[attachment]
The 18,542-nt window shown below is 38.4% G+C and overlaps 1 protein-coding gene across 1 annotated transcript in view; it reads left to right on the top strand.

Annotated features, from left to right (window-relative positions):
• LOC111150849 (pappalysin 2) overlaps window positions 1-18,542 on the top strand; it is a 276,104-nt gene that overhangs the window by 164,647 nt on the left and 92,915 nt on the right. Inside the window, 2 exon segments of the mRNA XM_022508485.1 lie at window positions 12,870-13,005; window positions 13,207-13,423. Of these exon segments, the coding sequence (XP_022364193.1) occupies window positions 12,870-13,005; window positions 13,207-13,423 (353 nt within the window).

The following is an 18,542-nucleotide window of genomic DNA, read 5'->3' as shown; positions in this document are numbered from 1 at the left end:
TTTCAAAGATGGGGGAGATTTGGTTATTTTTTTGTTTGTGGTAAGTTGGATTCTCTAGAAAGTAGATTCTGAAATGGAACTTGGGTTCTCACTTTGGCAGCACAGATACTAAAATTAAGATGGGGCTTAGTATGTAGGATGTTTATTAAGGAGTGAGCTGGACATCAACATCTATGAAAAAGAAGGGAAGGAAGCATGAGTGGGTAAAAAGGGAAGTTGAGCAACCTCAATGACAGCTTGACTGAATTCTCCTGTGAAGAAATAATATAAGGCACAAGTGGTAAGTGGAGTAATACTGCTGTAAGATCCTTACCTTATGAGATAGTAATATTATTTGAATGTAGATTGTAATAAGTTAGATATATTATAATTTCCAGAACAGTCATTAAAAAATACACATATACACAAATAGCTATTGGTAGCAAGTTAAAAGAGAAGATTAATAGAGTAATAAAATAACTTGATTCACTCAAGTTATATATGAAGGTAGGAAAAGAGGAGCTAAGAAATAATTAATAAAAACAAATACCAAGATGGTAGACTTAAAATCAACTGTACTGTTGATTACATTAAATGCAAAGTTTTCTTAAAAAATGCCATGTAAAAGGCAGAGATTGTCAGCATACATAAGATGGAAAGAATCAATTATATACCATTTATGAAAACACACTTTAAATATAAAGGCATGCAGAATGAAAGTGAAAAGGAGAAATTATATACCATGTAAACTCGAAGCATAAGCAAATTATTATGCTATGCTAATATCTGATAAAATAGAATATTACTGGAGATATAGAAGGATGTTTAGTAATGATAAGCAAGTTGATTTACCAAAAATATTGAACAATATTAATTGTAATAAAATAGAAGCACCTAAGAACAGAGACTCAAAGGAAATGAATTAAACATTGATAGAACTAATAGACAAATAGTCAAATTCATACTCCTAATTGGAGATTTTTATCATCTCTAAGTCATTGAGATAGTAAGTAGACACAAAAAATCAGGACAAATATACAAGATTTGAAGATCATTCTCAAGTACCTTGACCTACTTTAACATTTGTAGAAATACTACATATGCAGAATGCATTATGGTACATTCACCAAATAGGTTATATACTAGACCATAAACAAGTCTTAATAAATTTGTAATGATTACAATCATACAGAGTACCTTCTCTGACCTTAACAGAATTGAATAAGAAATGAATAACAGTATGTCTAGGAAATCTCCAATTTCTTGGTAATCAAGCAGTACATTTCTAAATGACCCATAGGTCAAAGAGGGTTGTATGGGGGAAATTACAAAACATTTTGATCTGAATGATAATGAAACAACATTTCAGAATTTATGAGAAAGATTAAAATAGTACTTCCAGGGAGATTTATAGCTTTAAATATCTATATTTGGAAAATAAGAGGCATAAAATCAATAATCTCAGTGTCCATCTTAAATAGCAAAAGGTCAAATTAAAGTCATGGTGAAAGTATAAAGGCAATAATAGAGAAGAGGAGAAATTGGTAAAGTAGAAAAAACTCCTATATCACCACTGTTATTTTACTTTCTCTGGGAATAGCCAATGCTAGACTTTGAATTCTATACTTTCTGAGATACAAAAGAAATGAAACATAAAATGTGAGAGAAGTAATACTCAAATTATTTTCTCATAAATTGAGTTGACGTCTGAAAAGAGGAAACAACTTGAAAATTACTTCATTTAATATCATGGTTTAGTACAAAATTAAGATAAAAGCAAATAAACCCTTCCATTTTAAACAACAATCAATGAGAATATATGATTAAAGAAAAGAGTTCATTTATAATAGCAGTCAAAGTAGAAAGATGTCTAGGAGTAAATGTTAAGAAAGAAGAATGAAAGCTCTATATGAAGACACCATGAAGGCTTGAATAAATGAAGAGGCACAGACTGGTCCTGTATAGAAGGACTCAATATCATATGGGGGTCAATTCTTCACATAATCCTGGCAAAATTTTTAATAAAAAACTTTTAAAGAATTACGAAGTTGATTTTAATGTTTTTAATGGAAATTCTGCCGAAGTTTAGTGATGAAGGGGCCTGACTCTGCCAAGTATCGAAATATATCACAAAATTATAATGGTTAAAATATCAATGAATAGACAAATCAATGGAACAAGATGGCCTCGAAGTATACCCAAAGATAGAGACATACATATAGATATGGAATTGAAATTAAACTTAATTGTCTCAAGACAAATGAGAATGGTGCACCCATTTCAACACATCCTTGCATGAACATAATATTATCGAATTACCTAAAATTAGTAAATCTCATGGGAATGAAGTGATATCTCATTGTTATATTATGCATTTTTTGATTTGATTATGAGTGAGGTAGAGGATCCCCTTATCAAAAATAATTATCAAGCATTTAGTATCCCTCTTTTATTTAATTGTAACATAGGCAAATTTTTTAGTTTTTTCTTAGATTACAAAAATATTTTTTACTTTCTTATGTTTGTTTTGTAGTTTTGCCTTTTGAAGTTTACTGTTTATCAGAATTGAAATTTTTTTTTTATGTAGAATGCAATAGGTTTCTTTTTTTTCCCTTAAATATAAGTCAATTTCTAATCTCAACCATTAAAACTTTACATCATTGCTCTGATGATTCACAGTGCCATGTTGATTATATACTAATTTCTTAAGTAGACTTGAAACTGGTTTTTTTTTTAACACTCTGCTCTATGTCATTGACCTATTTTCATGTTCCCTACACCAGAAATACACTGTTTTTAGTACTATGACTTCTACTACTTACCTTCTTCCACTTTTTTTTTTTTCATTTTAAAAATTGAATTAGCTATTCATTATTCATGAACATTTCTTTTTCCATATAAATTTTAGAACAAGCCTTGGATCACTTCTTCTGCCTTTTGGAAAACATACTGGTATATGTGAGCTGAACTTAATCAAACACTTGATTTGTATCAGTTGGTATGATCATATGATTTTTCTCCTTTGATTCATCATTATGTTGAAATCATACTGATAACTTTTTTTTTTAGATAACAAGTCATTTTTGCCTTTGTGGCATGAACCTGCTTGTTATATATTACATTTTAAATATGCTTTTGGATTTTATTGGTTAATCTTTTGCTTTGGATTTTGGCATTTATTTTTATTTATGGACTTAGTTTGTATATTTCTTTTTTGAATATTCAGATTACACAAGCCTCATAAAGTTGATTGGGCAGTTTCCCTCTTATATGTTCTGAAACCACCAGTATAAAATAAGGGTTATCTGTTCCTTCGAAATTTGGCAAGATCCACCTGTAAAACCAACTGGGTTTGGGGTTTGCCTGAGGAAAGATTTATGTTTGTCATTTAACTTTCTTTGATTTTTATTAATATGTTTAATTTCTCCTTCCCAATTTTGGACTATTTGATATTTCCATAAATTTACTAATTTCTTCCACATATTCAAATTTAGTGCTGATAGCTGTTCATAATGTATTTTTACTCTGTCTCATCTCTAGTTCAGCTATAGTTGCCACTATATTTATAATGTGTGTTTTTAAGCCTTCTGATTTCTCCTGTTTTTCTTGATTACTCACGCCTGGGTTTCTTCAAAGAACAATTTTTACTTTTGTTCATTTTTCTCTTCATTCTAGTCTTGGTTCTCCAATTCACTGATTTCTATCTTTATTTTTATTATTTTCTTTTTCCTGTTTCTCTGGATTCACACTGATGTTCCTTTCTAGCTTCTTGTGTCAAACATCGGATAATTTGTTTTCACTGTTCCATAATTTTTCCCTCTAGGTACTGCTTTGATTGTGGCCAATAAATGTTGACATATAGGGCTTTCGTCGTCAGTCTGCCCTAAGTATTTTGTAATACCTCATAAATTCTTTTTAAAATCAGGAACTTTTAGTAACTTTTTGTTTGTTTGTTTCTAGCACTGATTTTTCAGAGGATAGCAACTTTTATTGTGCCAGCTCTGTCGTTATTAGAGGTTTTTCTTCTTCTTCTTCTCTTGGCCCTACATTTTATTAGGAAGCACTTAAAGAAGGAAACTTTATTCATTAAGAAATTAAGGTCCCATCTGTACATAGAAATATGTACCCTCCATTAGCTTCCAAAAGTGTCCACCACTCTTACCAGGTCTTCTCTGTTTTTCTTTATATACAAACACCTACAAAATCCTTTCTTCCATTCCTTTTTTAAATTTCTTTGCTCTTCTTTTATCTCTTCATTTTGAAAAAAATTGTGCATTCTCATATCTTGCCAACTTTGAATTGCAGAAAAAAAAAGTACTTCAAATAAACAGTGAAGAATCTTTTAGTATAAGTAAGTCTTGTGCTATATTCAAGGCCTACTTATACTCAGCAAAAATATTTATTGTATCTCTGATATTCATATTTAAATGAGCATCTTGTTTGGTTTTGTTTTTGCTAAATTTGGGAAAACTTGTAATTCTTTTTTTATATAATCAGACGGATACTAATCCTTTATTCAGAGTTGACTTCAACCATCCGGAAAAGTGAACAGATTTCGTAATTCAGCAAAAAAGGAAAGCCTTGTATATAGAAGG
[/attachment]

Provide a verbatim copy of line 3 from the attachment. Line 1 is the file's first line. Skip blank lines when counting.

• LOC111150849 (pappalysin 2) overlaps window positions 1-18,542 on the top strand; it is a 276,104-nt gene that overhangs the window by 164,647 nt on the left and 92,915 nt on the right. Inside the window, 2 exon segments of the mRNA XM_022508485.1 lie at window positions 12,870-13,005; window positions 13,207-13,423. Of these exon segments, the coding sequence (XP_022364193.1) occupies window positions 12,870-13,005; window positions 13,207-13,423 (353 nt within the window).